Mt. Shasta/Avy Gulch
June 8-10, 2007
I originally scheduled the climb in early June to have an opportunity to climb the mountain with a healthy snowpack. The snow conditions this year were similar to mid to late July and deteriorating.
The initial weather forecast appeared stable for the climb so we agreed to meet Thursday afternoon and drive down to Mt. Shasta. The logistics for the climb were to hike into high camp on Friday and spend the day and evening acclimatizing. We then would go for the Summit early Saturday morning. We then would return to high camp and take a leisurely nap and then return to the vehicles late Saturday. It sounded like a nice idea, let’s find out how it really turned out.
A low pressure system entered the Pacific northwest and nor Cal on June 4 and wreaked havoc across the region through mid week. Our small group was not intimidated as we were looking for an excuse to go to nor Cal for an adventure. The weather models showed significant improvement through Saturday the 9th of June.
We were a group of five in two vehicles. Lori Tierney and Julie McGlinsky in one vehicle and myself (Larry Huff), Peter Green, and Lee Shaffner in another. We drove south to Mt. Shasta and set up camp at the Bunny Flat trailhead.
We spent the first night out under an amazing carpet of stars. It was nice to be in the tent away from our busy city lives. We awoke leisurely Friday morning and put our packs together for the days trek to high camp. The walk in shaked down to the young guns Peter and Lee heading out first, and agreeing to wait for the forty something gang at designated points along the way.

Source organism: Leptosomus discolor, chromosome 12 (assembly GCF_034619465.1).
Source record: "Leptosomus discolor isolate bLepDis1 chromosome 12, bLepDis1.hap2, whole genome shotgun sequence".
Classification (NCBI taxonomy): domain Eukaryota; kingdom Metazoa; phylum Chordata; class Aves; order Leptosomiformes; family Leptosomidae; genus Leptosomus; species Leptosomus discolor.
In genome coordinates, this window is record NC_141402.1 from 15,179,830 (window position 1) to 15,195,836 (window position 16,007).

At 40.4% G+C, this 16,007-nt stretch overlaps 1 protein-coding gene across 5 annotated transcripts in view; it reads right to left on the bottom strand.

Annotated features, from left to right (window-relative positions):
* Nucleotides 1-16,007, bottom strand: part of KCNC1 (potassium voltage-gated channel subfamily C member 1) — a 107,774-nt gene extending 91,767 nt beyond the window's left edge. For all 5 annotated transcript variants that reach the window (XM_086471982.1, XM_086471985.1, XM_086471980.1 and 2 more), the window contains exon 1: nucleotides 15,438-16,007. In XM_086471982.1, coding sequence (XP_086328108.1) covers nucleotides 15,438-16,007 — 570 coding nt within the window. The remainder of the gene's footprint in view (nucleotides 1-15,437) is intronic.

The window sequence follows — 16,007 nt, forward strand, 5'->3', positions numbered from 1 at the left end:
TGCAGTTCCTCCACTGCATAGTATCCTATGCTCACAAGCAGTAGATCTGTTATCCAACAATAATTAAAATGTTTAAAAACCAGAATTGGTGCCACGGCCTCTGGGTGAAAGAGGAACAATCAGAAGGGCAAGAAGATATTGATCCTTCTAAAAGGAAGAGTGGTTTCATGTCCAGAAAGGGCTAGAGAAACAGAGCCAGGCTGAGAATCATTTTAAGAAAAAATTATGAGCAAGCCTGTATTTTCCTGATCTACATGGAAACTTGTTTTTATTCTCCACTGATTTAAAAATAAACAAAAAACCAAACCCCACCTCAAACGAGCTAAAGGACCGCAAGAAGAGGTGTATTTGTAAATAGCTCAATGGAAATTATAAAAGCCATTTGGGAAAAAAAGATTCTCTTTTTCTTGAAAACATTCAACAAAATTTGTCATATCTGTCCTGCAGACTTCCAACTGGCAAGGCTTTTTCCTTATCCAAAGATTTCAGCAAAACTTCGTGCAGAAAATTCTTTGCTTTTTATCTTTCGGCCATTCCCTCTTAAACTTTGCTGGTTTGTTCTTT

The first stage along the way is the hike through the forest to the Sierra Horse camp. Highlights along this section are rock strewn dusty trail with some good views of the Trinity alps to the southwest. The horse camp is a cabin with a spring and some composting toilets at the edge of the forest as it gives way to alpine meadows and the mountain. There is a trail junction here and person can either head up to the overly popular Avalanche gulch were most people Camp at lake Helen. Or the other option is to go to Hidden valley High camp with access to west face routes and Shastina crater. We were headed up to the tent village at Camp Helen. We meet Peter and Lee and bid them farewell, shortly thereafter we left the Horse camp.